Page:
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September 13, 2016

Borrowing From Your IRA Without Paying Tax

by Team Rowling
Sometimes you need extra cash and it’s hard to find a good source.  Borrowing from your IRA is an interesting option that you might not know about.

Individual Retirement Account IRA concept with pink piggy bank, wood block letters and green background

If you take money from your Individual Retirement Account (IRA), you have to pay tax on it – as well as penalty tax of 10 percent if you are under age 59-1/2.

(This is just Federal tax. Your state can also impose tax and penalty.) This can make using IRA money expensive because the tax can add up to over 50 percent!

If you only need the funds temporarily, you can borrow money from your IRA without paying tax as long as you pay it back within 60 days.

This resource can be a lifesaver when needed but there are two important caveats. You can only do this kind of transaction once every 12 months and you MUST repay the money within 60 days.

What if you forget and repay the money in 61 days?

Up until recently, the 60 day rule was black and white. There was no way the IRS would allow tax free status if the deadline was missed – no matter the excuse or how close the payback was to 60 days. And, the consequences for missing the deadline are onerous: Tax and penalties apply to the full distribution.

Let’s look at an example. Let’s say that Leslie needs $50,000 for five weeks.

Her IRA has a balance of $75,000 and that is her only savings. Leslie takes a distribution of $50,000 and then is unable to pay it back within 60 days. As a result, she owes $25,000 in Federal and state income taxes and penalties. If she wants to use the remaining money in her IRA to pay these taxes, she will owe taxes on that! So, you can see how taking money out of an IRA can be dangerous if the funds aren’t repaid on time.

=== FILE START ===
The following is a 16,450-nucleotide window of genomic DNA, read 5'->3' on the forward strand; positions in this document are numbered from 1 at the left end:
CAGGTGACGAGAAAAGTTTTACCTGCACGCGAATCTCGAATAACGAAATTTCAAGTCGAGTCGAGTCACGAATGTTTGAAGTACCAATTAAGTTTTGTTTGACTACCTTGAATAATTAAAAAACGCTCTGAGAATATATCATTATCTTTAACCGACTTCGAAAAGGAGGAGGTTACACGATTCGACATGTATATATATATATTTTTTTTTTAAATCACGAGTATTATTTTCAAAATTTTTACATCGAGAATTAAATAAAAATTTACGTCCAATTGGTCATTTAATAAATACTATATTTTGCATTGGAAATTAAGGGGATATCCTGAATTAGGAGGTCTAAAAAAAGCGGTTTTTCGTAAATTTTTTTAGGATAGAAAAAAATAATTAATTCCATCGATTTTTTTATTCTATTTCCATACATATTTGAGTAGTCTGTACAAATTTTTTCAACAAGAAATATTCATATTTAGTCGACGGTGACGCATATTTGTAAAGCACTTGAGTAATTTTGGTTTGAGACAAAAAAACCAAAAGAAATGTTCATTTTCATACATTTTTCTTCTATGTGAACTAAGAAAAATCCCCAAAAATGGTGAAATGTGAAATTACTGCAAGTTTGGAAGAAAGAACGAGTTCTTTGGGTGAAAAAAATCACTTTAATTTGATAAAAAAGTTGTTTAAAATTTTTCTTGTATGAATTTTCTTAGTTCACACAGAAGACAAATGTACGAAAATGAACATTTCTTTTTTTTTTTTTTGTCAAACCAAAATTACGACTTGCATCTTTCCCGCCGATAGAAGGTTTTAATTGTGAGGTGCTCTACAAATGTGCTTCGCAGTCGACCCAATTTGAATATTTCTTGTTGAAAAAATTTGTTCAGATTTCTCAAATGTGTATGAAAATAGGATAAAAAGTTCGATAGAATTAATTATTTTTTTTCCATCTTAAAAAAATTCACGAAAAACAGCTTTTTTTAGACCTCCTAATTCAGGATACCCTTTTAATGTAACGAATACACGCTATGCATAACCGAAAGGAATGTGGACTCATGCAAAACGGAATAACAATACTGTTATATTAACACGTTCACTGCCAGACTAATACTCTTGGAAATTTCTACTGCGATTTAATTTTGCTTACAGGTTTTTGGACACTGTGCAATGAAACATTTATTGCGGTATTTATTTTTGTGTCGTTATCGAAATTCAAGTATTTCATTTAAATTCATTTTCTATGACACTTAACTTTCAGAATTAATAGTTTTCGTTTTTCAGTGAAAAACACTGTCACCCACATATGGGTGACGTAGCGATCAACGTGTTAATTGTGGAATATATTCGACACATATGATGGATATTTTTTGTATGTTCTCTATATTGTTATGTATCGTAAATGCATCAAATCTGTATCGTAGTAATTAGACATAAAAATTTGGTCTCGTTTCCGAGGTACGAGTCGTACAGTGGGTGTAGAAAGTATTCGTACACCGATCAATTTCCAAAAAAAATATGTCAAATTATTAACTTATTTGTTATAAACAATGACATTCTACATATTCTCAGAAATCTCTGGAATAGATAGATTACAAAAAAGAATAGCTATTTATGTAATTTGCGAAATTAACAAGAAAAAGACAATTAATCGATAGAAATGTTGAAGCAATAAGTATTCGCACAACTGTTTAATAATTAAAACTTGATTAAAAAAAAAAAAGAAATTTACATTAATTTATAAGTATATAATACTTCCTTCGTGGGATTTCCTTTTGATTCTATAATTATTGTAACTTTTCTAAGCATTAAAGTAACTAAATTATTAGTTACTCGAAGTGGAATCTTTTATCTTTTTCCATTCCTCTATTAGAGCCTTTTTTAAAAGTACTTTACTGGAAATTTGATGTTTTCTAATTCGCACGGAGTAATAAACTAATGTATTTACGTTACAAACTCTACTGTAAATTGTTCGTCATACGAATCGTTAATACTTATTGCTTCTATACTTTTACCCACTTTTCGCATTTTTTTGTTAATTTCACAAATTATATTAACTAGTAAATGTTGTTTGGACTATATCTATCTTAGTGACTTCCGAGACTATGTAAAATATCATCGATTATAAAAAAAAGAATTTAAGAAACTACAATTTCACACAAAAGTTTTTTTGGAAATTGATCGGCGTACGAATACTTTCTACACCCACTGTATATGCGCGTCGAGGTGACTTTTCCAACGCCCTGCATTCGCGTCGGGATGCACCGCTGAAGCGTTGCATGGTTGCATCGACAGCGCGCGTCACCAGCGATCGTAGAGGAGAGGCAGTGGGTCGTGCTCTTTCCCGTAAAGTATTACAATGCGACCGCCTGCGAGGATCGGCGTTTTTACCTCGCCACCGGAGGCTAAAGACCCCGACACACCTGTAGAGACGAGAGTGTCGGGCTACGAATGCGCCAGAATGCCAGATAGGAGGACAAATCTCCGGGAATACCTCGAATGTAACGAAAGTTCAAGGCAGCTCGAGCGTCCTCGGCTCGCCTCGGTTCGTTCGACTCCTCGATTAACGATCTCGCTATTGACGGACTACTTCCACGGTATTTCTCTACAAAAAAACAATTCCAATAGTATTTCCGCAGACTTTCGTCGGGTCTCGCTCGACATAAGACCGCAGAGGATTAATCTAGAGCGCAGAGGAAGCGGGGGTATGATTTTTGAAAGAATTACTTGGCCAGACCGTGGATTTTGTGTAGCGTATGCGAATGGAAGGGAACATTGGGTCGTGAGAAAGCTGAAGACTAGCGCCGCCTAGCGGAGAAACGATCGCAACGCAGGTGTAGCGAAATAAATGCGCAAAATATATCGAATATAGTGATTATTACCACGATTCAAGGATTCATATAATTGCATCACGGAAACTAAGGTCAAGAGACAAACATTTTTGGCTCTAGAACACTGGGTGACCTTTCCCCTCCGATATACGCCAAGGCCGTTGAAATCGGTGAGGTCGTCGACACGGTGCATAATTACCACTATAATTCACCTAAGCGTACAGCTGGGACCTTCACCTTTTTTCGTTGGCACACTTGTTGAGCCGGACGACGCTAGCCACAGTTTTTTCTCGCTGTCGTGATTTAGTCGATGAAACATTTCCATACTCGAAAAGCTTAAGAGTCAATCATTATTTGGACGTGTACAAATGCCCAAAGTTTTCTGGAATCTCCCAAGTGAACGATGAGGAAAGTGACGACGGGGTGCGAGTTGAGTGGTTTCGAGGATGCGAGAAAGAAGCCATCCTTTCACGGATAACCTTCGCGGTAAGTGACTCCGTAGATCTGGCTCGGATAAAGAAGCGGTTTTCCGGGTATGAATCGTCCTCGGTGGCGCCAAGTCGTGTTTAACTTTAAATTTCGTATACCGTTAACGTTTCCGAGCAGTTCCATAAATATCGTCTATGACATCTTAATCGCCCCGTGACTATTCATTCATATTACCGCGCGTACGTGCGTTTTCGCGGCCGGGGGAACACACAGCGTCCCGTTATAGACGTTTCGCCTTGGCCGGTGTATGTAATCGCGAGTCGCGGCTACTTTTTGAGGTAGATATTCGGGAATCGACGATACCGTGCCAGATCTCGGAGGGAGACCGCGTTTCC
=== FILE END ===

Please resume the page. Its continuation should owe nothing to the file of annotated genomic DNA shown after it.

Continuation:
In a recent IRS ruling (Revenue Procedure 2016-47 dated August 24, 2016), the IRS will waive the dire tax consequences for “reasonable cause.”

Acceptable reasons include:
• The distribution check was lost.
• The check was deposited into the wrong account by accident.
• The taxpayer’s home was severely damaged.
• There was a death in the family.
• The taxpayer or family member was seriously ill.
• There was a postal error.
• There was an error by the financial institution.

Additionally, the repayment must have been made as soon as possible after the late payment was discovered. Thirty days after discovery is automatically acceptable by the IRS.

Although it is possible to get a waiver for repaying an IRA loan after 60 days, it is best to carefully follow the rules.

By doing so, you have the opportunity to give yourself an easy temporary loan when you need it.

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